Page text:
Michael snaps a photo off the stern to capture the heeling of Ice Floe as we sailed around the northern tip of Martinique

As we sailed around the northern tip of Martinique, we paused to snorkel a reef in Anse Couleuvre, described as a top snorkeling spot in the “Snorkeling report”

According to the description, snorkeling this reef was not advisable on a rough day.  It was blustery but there were no significant waves near two large rocks projecting out of the water that we believed marked the edge of the reef.  Michael and I headed out right off the sailboat as George was uncertain where he could anchor.  The current was strong against us and made just getting to the rocks exhausting.  In addition, Michael had very small flippers, great for fitting in a carry-on bag;  not so great for propelling oneself forward.

All in all, it was an ill-fated snorkel.  When we re-examined the maps of the bay we realized we had snorkeled off a small beach just south of the one recommended.  The reef was much closer to shore and was not contiguous with the large rocks we snorkeled on.  None-the-less, I offer a couple of photos of our very brief snorkel by the big rocks.  I am quite proud of my turtle photo.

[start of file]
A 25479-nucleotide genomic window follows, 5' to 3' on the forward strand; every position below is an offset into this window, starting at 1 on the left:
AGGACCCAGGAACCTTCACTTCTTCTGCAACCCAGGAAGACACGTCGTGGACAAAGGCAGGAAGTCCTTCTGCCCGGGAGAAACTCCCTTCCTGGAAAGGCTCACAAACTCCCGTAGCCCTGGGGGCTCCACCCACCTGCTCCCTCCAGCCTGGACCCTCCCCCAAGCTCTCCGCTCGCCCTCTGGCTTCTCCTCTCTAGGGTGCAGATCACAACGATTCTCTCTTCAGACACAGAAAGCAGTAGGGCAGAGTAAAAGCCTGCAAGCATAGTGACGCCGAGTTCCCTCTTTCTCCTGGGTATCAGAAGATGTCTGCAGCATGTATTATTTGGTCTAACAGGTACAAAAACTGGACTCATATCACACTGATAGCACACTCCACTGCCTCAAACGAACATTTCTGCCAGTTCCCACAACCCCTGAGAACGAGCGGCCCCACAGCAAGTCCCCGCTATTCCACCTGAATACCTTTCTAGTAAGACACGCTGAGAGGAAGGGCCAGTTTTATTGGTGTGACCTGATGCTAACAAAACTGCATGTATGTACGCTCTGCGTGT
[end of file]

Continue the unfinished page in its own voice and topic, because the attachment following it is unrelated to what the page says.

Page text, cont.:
Beyond the challenging sailing conditions and our strenuous snorkel, the day continued to challenge us.  Our gennaker sheet got caught in our propeller when George started the engine to avoid some poorly-marked fishing traps.  As noted previously, most were identified by no more than a soda bottle.  All’s well that ends well – we avoided the traps and George shut the engine down before the sheet was impossibly tangled around the prop and/or damage was done.